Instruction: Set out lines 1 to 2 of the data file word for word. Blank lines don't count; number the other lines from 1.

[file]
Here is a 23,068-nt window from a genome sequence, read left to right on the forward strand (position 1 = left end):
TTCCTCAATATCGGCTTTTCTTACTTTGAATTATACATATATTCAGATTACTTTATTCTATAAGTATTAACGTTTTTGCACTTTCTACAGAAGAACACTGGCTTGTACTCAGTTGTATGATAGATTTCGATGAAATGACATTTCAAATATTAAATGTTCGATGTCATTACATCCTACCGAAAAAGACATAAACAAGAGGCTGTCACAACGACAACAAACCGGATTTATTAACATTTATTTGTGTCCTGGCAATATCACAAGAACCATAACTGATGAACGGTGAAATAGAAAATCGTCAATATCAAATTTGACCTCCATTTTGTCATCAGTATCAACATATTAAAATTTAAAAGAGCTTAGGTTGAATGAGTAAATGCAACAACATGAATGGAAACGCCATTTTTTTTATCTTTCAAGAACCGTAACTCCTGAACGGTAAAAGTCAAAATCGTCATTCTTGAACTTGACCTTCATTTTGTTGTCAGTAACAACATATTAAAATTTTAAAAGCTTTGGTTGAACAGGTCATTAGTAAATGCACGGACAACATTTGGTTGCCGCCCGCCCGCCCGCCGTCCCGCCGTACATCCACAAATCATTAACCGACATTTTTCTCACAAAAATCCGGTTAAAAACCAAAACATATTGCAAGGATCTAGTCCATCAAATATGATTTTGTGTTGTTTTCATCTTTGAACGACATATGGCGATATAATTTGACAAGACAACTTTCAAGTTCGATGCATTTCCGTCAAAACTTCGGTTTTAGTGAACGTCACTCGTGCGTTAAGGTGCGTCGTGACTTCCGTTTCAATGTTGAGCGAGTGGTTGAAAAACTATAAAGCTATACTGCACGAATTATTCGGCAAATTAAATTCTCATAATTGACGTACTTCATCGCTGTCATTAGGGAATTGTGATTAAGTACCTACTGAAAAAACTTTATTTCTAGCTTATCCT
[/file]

Here is a 23,068-nt window from a genome sequence, read left to right on the forward strand (position 1 = left end):
TTCCTCAATATCGGCTTTTCTTACTTTGAATTATACATATATTCAGATTACTTTATTCTATAAGTATTAACGTTTTTGCACTTTCTACAGAAGAACACTGGCTTGTACTCAGTTGTATGATAGATTTCGATGAAATGACATTTCAAATATTAAATGTTCGATGTCATTACATCCTACCGAAAAAGACATAAACAAGAGGCTGTCACAACGACAACAAACCGGATTTATTAACATTTATTTGTGTCCTGGCAATATCACAAGAACCATAACTGATGAACGGTGAAATAGAAAATCGTCAATATCAAATTTGACCTCCATTTTGTCATCAGTATCAACATATTAAAATTTAAAAGAGCTTAGGTTGAATGAGTAAATGCAACAACATGAATGGAAACGCCATTTTTTTTATCTTTCAAGAACCGTAACTCCTGAACGGTAAAAGTCAAAATCGTCATTCTTGAACTTGACCTTCATTTTGTTGTCAGTAACAACATATTAAAATTTTAAAAGCTTTGGTTGAACAGGTCATTAGTAAATGCACGGACAACATTTGGTTGCCGCCCGCCCGCCCGCCGTCCCGCCGTACATCCACAAATCATTAACCGACATTTTTCTCACAAAAATCCGGTTAAAAACCAAAACATATTGCAAGGATCTAGTCCATCAAATATGATTTTGTGTTGTTTTCATCTTTGAACGACATATGGCGATATAATTTGACAAGACAACTTTCAAGTTCGATGCATTTCCGTCAAAACTTCGGTTTTAGTGAACGTCACTCGTGCGTTAAGGTGCGTCGTGACTTCCGTTTCAATGTTGAGCGAGTGGTTGAAAAACTATAAAGCTATACTGCACGAATTATTCGGCAAATTAAATTCTCATAATTGACGTACTTCATCGCTGTCATTAGGGAATTGTGATTAAGTACCTACTGAAAAAACTTTATTTCTAGCTTATCCT